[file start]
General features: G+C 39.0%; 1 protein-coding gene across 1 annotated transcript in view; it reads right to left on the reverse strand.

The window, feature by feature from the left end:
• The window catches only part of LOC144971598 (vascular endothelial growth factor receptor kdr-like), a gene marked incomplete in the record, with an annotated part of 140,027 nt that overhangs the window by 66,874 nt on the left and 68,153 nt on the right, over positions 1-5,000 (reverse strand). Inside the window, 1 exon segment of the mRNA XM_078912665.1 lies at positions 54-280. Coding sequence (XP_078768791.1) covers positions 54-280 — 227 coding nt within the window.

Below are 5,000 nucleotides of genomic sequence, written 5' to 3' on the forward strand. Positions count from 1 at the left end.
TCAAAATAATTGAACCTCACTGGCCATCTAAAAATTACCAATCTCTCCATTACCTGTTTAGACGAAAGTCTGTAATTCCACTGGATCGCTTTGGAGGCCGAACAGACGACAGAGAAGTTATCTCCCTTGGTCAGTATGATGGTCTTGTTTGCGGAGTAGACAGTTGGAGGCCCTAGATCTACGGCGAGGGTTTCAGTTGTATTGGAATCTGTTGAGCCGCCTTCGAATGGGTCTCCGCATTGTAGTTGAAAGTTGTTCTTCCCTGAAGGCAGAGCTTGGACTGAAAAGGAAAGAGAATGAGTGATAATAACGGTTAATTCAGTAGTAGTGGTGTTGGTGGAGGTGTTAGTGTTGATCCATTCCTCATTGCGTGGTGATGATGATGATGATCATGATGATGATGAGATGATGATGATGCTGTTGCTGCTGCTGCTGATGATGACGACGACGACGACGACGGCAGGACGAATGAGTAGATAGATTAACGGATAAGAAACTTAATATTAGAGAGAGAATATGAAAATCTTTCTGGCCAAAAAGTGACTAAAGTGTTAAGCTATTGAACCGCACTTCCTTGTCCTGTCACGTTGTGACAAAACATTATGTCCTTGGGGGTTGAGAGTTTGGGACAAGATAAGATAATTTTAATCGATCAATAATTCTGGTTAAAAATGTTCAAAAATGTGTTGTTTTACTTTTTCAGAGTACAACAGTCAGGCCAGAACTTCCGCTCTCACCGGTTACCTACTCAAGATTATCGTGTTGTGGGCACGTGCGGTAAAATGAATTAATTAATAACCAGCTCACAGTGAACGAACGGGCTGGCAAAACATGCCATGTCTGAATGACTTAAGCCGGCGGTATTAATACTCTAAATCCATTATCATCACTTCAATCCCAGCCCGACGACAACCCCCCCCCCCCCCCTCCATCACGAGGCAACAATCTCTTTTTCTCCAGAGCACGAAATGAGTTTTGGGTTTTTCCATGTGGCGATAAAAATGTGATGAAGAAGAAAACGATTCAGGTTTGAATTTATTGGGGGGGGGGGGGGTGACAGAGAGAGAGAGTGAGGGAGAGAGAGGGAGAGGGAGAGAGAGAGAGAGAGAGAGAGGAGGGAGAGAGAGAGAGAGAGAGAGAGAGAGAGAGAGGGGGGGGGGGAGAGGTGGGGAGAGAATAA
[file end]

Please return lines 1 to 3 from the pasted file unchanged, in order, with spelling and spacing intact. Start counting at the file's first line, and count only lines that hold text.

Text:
General features: G+C 39.0%; 1 protein-coding gene across 1 annotated transcript in view; it reads right to left on the reverse strand.

The window, feature by feature from the left end:
• The window catches only part of LOC144971598 (vascular endothelial growth factor receptor kdr-like), a gene marked incomplete in the record, with an annotated part of 140,027 nt that overhangs the window by 66,874 nt on the left and 68,153 nt on the right, over positions 1-5,000 (reverse strand). Inside the window, 1 exon segment of the mRNA XM_078912665.1 lies at positions 54-280. Coding sequence (XP_078768791.1) covers positions 54-280 — 227 coding nt within the window.